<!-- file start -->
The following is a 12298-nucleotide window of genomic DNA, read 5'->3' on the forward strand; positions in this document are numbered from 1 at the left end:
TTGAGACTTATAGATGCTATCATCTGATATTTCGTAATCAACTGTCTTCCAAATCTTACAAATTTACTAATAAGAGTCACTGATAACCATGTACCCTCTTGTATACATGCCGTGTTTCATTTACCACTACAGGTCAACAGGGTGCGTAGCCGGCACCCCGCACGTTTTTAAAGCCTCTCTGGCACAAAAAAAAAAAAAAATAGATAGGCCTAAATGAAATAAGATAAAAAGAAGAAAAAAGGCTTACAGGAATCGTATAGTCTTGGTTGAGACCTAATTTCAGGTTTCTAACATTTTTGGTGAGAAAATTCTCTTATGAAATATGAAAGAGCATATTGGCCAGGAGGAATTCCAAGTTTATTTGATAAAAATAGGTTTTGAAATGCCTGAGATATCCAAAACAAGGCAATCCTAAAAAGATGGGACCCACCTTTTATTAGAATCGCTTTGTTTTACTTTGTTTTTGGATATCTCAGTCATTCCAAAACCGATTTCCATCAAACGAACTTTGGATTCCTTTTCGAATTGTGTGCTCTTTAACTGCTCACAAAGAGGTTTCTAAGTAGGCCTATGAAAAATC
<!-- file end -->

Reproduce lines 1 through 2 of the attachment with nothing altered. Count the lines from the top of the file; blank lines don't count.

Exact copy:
The following is a 12298-nucleotide window of genomic DNA, read 5'->3' on the forward strand; positions in this document are numbered from 1 at the left end:
TTGAGACTTATAGATGCTATCATCTGATATTTCGTAATCAACTGTCTTCCAAATCTTACAAATTTACTAATAAGAGTCACTGATAACCATGTACCCTCTTGTATACATGCCGTGTTTCATTTACCACTACAGGTCAACAGGGTGCGTAGCCGGCACCCCGCACGTTTTTAAAGCCTCTCTGGCACAAAAAAAAAAAAAAATAGATAGGCCTAAATGAAATAAGATAAAAAGAAGAAAAAAGGCTTACAGGAATCGTATAGTCTTGGTTGAGACCTAATTTCAGGTTTCTAACATTTTTGGTGAGAAAATTCTCTTATGAAATATGAAAGAGCATATTGGCCAGGAGGAATTCCAAGTTTATTTGATAAAAATAGGTTTTGAAATGCCTGAGATATCCAAAACAAGGCAATCCTAAAAAGATGGGACCCACCTTTTATTAGAATCGCTTTGTTTTACTTTGTTTTTGGATATCTCAGTCATTCCAAAACCGATTTCCATCAAACGAACTTTGGATTCCTTTTCGAATTGTGTGCTCTTTAACTGCTCACAAAGAGGTTTCTAAGTAGGCCTATGAAAAATC